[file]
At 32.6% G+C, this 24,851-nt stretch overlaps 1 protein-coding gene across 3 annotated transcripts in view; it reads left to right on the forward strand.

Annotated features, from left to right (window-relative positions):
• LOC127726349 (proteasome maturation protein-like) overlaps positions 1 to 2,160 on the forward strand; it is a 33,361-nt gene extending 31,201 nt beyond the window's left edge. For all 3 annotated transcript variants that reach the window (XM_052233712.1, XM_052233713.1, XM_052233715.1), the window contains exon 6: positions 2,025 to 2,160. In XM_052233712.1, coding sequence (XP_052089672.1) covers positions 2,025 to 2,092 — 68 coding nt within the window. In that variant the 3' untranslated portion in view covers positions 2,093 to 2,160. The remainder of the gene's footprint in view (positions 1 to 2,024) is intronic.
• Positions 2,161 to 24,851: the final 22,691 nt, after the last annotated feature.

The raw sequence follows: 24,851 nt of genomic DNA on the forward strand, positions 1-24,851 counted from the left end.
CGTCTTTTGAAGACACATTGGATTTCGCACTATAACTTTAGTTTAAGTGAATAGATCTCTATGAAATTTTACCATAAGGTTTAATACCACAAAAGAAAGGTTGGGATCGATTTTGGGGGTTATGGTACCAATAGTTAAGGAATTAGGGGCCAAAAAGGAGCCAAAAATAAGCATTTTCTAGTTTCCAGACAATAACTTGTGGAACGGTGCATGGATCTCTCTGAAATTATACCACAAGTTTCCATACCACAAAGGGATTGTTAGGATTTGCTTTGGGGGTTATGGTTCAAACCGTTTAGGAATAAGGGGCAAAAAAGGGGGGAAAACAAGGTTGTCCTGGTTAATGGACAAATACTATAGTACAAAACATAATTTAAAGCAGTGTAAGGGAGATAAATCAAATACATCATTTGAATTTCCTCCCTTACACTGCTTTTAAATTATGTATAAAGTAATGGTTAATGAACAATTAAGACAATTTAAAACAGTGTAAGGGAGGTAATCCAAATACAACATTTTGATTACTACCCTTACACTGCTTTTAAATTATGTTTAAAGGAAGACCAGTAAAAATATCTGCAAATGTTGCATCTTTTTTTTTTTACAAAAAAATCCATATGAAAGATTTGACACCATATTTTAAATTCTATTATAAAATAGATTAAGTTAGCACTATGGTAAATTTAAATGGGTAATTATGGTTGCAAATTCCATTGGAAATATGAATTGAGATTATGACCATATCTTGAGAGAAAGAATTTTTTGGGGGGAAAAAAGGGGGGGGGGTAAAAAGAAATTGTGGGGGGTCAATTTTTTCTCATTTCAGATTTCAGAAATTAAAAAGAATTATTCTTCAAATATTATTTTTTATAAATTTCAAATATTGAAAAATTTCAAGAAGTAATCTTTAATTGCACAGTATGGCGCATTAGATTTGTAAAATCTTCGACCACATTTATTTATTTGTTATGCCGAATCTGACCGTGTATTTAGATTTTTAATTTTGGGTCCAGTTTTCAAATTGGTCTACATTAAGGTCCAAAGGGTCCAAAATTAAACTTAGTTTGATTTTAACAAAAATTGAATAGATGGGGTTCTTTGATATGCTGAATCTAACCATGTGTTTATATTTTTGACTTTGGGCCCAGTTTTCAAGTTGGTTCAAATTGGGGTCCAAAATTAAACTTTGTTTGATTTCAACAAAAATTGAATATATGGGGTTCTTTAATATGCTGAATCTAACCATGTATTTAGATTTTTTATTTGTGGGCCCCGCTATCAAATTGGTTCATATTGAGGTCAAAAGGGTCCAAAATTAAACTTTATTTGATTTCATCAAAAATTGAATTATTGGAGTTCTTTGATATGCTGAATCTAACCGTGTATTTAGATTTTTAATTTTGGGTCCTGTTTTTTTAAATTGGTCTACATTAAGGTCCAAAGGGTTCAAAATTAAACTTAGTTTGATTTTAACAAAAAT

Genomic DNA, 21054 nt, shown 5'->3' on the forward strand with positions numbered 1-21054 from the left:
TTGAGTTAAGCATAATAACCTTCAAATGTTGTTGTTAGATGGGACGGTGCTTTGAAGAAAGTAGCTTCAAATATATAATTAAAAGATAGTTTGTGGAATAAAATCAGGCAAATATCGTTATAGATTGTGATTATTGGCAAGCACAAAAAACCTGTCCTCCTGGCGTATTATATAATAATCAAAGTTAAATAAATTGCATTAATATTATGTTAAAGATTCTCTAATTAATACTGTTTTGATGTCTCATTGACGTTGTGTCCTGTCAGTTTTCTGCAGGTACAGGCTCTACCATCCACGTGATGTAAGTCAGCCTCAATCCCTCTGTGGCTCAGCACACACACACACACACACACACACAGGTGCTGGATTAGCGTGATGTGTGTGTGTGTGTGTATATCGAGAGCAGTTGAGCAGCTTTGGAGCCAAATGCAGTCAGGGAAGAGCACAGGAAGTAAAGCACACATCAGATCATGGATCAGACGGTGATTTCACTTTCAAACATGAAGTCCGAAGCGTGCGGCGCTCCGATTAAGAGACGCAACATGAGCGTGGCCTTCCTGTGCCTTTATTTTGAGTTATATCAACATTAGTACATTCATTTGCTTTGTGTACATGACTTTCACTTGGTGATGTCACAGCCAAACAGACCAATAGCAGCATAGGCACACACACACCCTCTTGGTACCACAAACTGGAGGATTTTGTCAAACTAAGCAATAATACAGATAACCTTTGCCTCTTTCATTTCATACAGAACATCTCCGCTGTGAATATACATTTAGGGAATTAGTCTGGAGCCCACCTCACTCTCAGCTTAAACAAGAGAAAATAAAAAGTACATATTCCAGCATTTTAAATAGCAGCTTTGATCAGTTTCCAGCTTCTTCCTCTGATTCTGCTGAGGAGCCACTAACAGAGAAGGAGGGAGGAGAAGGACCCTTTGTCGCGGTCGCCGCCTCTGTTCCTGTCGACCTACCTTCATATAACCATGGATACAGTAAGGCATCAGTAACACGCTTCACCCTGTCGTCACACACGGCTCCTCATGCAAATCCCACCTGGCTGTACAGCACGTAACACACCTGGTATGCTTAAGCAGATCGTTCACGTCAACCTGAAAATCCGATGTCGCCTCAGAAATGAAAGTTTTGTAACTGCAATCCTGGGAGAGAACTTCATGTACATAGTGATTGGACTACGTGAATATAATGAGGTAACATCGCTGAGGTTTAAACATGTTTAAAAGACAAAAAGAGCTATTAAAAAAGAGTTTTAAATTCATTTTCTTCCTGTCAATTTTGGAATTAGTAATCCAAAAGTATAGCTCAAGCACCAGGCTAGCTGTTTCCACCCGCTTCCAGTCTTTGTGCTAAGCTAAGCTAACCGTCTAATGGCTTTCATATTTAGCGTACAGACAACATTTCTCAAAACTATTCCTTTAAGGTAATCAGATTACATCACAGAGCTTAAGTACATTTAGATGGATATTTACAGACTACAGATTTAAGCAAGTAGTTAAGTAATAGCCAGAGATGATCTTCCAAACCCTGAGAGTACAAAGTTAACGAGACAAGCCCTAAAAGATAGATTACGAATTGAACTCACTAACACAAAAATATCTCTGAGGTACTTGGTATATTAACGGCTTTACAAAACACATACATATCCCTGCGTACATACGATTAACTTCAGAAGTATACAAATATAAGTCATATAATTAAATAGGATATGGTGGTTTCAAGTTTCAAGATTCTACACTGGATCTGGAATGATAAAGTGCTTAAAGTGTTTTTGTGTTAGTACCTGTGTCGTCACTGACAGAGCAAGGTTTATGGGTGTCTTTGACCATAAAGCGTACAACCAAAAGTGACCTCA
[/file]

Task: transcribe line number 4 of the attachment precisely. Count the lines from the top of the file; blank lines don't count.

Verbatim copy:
• Positions 2,161 to 24,851: the final 22,691 nt, after the last annotated feature.